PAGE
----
A judge on Monday set a preliminary hearing for a retired Las Vegas police officer charged with soliciting a child for prostitution.
Kirk Reed Hooten, 51, free on $10,000 bond, did not appear in court for a brief hearing but was represented by his attorney, David Chesnoff.
Hooten’s arrest last week stemmed from “a recent incident involving a teenage girl in the valley,” according to Clark County Sheriff Joe Lombardo, who released a statement Friday describing Hooten as a longtime friend.
In court, Chesnoff asked prosecutors to turn over all video surveillance and audio recordings surrounding Hooten’s arrest.
The case “should be decided on the facts, not the accusations,” Chesnoff said after the hearing. “People should not rush to judgment.”
Las Vegas Justice of the Peace Diana Sullivan set a preliminary hearing, where the judge decides whether prosecutors have enough evidence to present the case to a jury, for January.
Metro detectives became aware of the alleged crime after a social media post on Nov. 15 about the incident.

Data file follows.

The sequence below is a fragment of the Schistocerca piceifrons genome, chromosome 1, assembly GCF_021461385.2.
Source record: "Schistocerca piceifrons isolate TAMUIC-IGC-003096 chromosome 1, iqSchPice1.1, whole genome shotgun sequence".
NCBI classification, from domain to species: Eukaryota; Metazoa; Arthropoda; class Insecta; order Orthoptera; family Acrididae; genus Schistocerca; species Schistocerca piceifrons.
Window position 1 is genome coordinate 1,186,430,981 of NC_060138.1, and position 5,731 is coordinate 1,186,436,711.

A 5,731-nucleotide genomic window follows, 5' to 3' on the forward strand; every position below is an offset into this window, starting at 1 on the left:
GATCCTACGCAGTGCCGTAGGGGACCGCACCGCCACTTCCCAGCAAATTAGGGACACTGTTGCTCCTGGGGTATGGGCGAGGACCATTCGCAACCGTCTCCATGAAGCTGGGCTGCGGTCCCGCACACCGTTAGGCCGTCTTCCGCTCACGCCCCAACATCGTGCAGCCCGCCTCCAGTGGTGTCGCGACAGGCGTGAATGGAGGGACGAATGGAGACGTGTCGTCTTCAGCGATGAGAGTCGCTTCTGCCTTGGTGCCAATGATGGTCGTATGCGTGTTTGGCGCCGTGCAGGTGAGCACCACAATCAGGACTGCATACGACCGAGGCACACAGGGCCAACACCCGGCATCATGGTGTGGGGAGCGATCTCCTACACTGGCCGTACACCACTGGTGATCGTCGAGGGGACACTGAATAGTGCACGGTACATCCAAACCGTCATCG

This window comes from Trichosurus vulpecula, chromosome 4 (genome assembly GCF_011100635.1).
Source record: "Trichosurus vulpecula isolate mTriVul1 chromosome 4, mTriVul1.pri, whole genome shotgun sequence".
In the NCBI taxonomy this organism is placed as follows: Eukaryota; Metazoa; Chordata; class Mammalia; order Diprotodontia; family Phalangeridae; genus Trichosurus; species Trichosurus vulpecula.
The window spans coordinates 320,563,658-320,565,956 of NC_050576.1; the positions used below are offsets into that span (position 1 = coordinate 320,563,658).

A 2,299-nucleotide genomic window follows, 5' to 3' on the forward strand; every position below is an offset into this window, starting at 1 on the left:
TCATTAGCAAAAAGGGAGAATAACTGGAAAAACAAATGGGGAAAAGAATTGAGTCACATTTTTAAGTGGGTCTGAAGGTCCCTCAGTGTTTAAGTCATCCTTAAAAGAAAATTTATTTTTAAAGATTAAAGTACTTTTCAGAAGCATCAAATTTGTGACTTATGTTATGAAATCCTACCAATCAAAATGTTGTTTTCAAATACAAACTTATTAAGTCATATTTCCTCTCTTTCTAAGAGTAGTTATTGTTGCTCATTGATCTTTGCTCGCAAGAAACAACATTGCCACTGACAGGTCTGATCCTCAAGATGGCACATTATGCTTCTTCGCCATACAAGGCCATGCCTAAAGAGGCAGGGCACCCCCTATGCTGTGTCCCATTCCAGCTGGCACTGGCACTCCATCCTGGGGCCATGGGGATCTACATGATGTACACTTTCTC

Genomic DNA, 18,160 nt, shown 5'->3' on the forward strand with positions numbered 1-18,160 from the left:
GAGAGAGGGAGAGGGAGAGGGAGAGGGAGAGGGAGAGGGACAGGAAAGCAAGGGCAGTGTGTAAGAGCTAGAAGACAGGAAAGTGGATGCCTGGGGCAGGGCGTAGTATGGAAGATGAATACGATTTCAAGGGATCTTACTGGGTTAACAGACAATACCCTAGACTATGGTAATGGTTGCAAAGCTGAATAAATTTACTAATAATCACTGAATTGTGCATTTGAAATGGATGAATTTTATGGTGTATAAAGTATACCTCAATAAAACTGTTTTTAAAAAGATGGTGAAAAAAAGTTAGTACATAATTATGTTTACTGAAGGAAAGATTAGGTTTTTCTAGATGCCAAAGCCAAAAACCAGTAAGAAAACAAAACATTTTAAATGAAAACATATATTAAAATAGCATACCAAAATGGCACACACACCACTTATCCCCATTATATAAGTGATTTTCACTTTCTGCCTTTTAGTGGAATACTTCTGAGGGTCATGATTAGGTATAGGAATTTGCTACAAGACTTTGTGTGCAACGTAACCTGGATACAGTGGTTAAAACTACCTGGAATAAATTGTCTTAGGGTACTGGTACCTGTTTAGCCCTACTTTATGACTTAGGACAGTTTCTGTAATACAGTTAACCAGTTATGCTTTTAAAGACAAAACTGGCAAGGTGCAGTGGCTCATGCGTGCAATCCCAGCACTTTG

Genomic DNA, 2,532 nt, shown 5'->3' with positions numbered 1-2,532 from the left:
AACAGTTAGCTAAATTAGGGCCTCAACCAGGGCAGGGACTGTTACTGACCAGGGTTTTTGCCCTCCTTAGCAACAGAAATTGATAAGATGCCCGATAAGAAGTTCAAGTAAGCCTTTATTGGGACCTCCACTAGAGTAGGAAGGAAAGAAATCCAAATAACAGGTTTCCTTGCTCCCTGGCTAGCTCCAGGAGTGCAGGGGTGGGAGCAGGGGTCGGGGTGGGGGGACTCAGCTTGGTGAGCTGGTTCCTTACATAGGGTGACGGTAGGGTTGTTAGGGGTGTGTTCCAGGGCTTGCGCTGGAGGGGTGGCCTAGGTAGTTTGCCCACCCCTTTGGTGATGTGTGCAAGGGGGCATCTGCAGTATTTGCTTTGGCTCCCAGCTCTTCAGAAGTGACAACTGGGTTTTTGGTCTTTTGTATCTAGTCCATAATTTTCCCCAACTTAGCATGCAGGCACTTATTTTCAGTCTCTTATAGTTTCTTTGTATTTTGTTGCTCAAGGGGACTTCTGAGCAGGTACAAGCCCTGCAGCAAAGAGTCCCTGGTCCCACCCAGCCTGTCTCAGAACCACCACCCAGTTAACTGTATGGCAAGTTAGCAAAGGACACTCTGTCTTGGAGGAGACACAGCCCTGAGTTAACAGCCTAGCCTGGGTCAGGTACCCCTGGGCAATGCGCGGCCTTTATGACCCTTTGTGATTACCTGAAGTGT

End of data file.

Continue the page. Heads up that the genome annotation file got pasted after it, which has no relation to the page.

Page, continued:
Further details surrounding Hooten’s arrest have not been released. Metro’s public records division has declined an open records request from the Las Vegas Review-Journal for a copy of Hooten’s arrest report, citing an open investigation, although the department in the past has released arrest reports for suspects not affiliated with Metro.
Hooten joined Metro in February 1994 and retired in April, according to department records. His assignment at the time of his retirement has not been released.
His wife, Cheryl Hooten, is assigned to Metro’s Internet Crimes Against Children task force, a division of the department’s sex crimes bureau. The task force investigates the manufacturing, distribution or possession of child pornography; the luring of children with technology; statutory sexual seduction; lewdness with a minor; interstate travel for the purpose of sex with a minor; and other related offenses.
As recently as May 2018, Kirk Hooten served as health director of the Las Vegas Police Protective Association’s executive board, according to the union’s website.